By Betty Lawrence
Residents living in the villas at the new Westlake Village were moving to higher ground Thursday afternoon after floodwater covered the transformers, leaving the 30 rentals without power.
Westlake Village is located beside Romer's at Westlake, located along U.S. 127 on the sound end of Celina. That entire area has been battling rising floodwaters the past three days due to the Beaver Creek overflowing its banks. The Beaver Creek receives water from Grand Lake St. Marys, via the West Bank spillway.
Grand Lake St. Marys was too rough to measure today, but the water level appears to be going down, said Steve Dorsten, Ohio Division of Water canal supervisor. The lake had measured between 17 and 22 inches above normal level in the last week.
At the villas, no water entered the homes, but 24 people were moved out of eight of the buildings due to no power, manager Tim Terry reported.
"We have very minimum damage. There were a couple of air ducts with water in them, but that's all. When the transformer became underwater, we had everyone move out to the condos up on West Bank Road," Terry said. Also fighting the rising waters in that area were officials at Community Medical Center. Ken Obringer, public relations director for the Coldwater hospital, which runs the center, said the three-foot wall of sand surrounding the medical center kept the water at bay.
"Things are pretty good in the building. It's still dry and hopefully will stay that way. The next challenge now will be ice if all this water freezes," Obringer said.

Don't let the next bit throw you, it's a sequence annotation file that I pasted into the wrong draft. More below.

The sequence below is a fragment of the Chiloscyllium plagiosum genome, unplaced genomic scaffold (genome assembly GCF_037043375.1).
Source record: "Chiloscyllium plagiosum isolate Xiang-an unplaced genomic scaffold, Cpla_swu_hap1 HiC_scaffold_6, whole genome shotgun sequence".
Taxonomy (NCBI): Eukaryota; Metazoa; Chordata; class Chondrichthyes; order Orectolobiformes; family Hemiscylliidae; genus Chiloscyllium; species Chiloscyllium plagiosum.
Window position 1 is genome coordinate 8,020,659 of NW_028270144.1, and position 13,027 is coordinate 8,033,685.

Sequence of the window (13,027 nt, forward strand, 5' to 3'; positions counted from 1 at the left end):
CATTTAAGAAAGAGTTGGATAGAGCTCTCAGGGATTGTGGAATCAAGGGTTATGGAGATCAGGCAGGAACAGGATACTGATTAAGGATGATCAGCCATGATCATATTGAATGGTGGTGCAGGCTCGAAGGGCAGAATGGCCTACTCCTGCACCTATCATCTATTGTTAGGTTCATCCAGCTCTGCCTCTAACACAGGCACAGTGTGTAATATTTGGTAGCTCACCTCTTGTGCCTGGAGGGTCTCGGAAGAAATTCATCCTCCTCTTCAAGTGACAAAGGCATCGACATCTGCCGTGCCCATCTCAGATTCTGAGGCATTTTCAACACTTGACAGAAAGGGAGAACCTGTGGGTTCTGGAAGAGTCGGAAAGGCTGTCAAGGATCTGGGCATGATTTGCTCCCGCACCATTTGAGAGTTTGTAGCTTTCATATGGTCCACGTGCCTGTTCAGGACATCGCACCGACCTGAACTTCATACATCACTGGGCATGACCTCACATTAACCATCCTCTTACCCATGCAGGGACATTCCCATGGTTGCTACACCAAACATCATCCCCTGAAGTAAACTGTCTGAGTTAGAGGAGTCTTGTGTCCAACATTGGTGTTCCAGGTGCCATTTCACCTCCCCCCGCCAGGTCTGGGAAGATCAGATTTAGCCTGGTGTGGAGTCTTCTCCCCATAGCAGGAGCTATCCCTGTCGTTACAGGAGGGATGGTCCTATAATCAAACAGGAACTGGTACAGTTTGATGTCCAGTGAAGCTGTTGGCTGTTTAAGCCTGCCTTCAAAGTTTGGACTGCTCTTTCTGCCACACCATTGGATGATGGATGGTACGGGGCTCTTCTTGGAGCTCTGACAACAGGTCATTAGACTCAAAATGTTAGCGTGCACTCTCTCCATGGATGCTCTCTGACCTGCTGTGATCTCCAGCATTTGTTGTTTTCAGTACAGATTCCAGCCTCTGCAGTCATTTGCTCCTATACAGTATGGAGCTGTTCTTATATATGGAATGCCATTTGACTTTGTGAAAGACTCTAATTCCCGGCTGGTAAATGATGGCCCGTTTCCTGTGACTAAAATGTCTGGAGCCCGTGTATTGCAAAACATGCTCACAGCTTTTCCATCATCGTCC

The medical offices and Doctor's Care program that operate in the facility have temporarily relocated to the hospital and Mercer Health Home Care in Celina. Family Audiology is operating in their St. Marys office, and Dr. Holzer has yet to be relocated.
"When they can return to the center depends on how long it takes for the water level to go down and the parking lot is cleared. Hopefully, they can move back early next week," Obringer said.
Also reported dry this morning are Romer's at Westlake, Breakaway RecPlex and Bob's Audiovideo.
Several hundred people helped sandbag the area on Wednesday, when the water first began to rise. The rains this week flooded several areas in Mercer and Auglaize counties, which were already saturated due to snow, rain and ice storms this season.
Local weather forecaster Dennis Howick had mostly good news for water weary businesses.
He predicts dry, but cold, weather through the middle of next week.